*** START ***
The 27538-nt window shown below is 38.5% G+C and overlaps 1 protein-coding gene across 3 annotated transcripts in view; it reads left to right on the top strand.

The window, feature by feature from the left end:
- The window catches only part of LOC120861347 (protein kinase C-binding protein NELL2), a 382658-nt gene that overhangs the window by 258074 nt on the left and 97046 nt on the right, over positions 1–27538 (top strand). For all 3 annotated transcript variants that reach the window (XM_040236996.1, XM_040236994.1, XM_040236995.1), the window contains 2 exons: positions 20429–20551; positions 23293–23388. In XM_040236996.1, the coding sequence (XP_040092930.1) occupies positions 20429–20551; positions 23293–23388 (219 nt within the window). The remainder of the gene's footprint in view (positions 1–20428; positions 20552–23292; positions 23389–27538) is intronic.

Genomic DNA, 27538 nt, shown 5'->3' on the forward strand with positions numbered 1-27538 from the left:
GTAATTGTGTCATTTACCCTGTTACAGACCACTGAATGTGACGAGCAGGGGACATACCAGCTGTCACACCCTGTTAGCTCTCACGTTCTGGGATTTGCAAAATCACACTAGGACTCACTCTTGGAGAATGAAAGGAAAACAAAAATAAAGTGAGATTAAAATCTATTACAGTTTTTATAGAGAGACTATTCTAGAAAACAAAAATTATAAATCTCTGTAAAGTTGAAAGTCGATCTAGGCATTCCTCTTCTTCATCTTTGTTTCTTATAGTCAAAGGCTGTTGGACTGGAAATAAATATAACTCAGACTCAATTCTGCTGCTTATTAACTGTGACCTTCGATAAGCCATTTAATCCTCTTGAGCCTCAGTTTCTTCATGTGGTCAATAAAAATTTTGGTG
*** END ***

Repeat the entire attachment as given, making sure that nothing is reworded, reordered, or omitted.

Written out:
The 27538-nt window shown below is 38.5% G+C and overlaps 1 protein-coding gene across 3 annotated transcripts in view; it reads left to right on the top strand.

The window, feature by feature from the left end:
- The window catches only part of LOC120861347 (protein kinase C-binding protein NELL2), a 382658-nt gene that overhangs the window by 258074 nt on the left and 97046 nt on the right, over positions 1–27538 (top strand). For all 3 annotated transcript variants that reach the window (XM_040236996.1, XM_040236994.1, XM_040236995.1), the window contains 2 exons: positions 20429–20551; positions 23293–23388. In XM_040236996.1, the coding sequence (XP_040092930.1) occupies positions 20429–20551; positions 23293–23388 (219 nt within the window). The remainder of the gene's footprint in view (positions 1–20428; positions 20552–23292; positions 23389–27538) is intronic.

Genomic DNA, 27538 nt, shown 5'->3' on the forward strand with positions numbered 1-27538 from the left:
GTAATTGTGTCATTTACCCTGTTACAGACCACTGAATGTGACGAGCAGGGGACATACCAGCTGTCACACCCTGTTAGCTCTCACGTTCTGGGATTTGCAAAATCACACTAGGACTCACTCTTGGAGAATGAAAGGAAAACAAAAATAAAGTGAGATTAAAATCTATTACAGTTTTTATAGAGAGACTATTCTAGAAAACAAAAATTATAAATCTCTGTAAAGTTGAAAGTCGATCTAGGCATTCCTCTTCTTCATCTTTGTTTCTTATAGTCAAAGGCTGTTGGACTGGAAATAAATATAACTCAGACTCAATTCTGCTGCTTATTAACTGTGACCTTCGATAAGCCATTTAATCCTCTTGAGCCTCAGTTTCTTCATGTGGTCAATAAAAATTTTGGTG